Peritransplant Cardiometabolic and Mitochondrial Function: The Missing Piece in Donor Heart Dysfunction and Graft Failure.
Wells MA., See Hoe LE., Heather LC., Molenaar P., Suen JY., Peart J., McGiffin D., Fraser JF.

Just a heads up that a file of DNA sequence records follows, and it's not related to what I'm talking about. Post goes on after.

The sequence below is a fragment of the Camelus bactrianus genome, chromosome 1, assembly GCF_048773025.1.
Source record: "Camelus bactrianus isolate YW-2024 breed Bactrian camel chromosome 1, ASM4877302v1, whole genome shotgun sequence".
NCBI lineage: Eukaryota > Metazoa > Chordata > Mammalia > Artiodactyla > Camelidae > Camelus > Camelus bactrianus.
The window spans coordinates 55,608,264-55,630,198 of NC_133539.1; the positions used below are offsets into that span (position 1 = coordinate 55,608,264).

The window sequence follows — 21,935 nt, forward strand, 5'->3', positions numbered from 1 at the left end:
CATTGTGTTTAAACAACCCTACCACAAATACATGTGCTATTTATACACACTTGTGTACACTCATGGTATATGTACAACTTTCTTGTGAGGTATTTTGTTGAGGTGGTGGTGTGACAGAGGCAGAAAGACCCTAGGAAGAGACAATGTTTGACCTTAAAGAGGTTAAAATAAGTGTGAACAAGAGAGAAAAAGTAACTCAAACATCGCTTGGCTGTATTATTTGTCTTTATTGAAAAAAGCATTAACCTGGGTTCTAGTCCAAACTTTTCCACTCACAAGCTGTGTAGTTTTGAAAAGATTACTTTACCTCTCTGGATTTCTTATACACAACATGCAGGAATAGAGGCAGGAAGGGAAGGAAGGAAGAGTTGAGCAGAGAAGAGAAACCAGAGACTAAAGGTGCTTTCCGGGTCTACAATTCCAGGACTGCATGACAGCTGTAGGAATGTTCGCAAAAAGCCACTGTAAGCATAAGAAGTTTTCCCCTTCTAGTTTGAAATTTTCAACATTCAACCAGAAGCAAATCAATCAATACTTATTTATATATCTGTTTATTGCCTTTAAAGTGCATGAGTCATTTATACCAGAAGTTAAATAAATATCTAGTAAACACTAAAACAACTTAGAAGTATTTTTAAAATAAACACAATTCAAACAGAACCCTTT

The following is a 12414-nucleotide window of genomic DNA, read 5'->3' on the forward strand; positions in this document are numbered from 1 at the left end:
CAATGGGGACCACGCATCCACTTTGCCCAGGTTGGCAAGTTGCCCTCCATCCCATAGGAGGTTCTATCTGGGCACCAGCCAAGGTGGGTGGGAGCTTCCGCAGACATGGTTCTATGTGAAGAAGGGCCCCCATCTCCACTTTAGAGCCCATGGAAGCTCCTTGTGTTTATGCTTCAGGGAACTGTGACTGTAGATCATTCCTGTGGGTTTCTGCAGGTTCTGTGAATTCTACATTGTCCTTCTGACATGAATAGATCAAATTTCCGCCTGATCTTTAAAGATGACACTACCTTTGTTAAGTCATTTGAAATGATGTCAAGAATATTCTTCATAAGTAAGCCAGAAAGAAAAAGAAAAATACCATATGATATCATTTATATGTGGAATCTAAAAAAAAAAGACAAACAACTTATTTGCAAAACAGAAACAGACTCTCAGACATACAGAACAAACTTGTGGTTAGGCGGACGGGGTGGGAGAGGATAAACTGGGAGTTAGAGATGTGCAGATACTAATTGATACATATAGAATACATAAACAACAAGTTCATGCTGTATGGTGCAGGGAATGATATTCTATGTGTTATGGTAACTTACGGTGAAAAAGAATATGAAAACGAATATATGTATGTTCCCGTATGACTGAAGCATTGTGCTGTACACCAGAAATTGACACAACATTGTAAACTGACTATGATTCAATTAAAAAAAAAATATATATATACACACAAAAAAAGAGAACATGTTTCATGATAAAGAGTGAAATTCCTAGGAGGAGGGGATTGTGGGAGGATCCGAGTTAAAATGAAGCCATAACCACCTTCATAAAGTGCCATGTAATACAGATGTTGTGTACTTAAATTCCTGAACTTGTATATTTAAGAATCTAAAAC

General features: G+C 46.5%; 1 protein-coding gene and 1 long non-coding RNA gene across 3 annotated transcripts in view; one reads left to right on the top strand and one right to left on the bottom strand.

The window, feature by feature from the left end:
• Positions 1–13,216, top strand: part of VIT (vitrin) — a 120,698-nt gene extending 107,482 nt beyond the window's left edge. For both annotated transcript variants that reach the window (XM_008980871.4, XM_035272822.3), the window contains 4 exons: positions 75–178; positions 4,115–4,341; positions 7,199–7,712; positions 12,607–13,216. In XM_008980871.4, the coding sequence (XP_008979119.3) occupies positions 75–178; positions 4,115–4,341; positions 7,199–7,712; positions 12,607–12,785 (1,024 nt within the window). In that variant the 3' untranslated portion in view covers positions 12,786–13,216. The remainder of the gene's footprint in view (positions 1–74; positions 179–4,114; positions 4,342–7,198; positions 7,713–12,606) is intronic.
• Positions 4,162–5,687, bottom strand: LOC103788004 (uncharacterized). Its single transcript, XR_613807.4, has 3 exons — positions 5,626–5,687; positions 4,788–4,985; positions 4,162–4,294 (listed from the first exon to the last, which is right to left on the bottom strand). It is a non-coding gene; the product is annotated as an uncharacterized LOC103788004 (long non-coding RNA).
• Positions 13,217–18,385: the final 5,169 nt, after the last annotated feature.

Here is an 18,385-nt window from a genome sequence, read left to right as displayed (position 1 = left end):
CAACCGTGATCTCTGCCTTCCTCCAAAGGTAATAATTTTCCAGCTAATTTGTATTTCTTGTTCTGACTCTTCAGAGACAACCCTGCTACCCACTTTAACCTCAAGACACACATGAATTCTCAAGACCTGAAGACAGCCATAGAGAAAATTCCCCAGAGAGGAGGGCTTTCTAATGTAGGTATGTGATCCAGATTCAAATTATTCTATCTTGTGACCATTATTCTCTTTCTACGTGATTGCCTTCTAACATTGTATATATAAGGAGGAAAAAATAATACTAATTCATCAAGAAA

Primary graft dysfunction is an important cause of morbidity and mortality after cardiac transplantation. Donor brain stem death (BSD) is a significant contributor to donor heart dysfunction and primary graft dysfunction. There remain substantial gaps in the mechanistic understanding of peritransplant cardiac dysfunction. One of these gaps is cardiac metabolism and metabolic function. The healthy heart is an "omnivore," capable of utilizing multiple sources of nutrients to fuel its enormous energetic demand. When this fails, metabolic inflexibility leads to myocardial dysfunction. Data have hinted at metabolic disturbance in the BSD donor and subsequent heart transplantation; however, there is limited evidence demonstrating specific metabolic or mitochondrial dysfunction. This review will examine the literature surrounding cardiometabolic and mitochondrial function in the BSD donor, organ preservation, and subsequent cardiac transplantation. A more comprehensive understanding of this subject may then help to identify important cardioprotective strategies to improve the number and quality of donor hearts.